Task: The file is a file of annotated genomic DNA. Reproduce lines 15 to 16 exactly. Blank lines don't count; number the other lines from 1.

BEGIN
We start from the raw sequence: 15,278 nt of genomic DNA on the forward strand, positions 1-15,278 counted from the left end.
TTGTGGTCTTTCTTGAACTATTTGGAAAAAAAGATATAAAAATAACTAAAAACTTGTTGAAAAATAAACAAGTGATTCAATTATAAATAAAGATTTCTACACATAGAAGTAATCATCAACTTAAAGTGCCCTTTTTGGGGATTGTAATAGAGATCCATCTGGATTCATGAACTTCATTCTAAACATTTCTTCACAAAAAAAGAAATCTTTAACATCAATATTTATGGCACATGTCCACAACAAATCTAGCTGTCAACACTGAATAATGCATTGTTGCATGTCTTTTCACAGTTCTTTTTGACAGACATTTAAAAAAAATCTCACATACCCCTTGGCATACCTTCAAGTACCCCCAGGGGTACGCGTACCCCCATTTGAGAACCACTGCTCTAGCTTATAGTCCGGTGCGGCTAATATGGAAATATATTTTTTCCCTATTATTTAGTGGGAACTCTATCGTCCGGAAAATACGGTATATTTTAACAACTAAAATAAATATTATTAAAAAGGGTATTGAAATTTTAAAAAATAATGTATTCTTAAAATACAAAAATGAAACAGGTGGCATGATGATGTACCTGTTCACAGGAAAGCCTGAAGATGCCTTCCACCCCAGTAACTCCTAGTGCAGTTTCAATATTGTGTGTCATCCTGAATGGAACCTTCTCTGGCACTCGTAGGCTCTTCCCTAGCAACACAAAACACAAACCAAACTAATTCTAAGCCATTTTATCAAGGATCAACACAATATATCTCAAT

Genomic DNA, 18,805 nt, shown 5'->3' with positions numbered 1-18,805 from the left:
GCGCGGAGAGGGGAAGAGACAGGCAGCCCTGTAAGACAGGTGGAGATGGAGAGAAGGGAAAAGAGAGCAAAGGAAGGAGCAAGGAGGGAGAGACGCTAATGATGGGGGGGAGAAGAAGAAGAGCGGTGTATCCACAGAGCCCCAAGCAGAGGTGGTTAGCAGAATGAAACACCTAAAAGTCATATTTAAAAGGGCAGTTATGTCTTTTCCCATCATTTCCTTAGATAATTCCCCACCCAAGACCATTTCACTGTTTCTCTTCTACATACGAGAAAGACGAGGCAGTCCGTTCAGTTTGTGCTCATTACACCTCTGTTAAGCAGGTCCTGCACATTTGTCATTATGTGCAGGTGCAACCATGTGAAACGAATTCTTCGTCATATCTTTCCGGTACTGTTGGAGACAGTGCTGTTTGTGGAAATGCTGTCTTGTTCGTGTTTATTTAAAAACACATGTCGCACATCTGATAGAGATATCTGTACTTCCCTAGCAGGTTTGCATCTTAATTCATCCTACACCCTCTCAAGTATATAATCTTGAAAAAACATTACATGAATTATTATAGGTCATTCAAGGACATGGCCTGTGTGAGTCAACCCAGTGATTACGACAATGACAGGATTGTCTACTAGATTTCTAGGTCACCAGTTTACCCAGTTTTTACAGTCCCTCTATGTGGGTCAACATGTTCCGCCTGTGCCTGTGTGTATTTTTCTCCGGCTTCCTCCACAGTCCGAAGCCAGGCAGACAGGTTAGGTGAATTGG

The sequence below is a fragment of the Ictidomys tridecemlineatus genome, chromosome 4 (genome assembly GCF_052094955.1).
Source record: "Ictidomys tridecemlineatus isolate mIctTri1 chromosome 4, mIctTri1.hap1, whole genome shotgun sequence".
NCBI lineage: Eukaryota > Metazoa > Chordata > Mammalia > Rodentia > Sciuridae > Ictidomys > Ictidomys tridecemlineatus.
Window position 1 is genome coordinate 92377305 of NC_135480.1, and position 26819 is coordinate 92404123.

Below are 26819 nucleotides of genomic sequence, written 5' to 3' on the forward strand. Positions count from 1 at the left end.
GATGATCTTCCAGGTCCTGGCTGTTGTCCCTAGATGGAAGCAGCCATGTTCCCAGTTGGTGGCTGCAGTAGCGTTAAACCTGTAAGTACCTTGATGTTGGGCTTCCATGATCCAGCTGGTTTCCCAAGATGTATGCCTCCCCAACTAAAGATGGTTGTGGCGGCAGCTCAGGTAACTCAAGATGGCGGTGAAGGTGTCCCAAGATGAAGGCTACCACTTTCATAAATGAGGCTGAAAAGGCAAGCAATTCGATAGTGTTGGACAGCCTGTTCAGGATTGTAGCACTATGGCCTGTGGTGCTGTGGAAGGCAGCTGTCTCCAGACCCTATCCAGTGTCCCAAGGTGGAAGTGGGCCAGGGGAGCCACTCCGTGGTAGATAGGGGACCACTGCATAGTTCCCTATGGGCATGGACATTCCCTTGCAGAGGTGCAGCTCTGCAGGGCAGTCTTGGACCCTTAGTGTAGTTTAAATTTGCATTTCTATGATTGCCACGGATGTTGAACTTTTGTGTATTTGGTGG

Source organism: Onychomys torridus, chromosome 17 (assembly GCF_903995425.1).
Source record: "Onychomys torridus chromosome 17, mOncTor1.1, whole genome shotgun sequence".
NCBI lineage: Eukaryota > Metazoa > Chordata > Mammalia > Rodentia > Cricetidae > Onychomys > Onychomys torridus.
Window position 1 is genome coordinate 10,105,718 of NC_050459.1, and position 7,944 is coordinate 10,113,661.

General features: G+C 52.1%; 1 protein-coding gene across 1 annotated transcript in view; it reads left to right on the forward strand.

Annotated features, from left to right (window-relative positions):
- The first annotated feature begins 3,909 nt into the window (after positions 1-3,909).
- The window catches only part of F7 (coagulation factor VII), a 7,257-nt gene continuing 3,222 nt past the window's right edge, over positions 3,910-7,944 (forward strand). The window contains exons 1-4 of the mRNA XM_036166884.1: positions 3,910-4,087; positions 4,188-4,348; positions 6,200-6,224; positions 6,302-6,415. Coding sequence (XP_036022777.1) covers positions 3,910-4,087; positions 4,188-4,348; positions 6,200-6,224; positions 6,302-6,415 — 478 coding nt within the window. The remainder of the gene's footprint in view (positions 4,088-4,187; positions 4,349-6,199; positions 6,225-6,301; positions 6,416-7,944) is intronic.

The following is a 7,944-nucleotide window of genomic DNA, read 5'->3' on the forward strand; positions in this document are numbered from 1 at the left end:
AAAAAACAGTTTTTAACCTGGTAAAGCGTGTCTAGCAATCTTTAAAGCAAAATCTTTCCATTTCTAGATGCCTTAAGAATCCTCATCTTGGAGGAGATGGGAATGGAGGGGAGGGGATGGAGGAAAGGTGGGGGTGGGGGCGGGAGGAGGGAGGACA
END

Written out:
General features: G+C 52.1%; 1 protein-coding gene across 1 annotated transcript in view; it reads left to right on the forward strand.

Annotated features, from left to right (window-relative positions):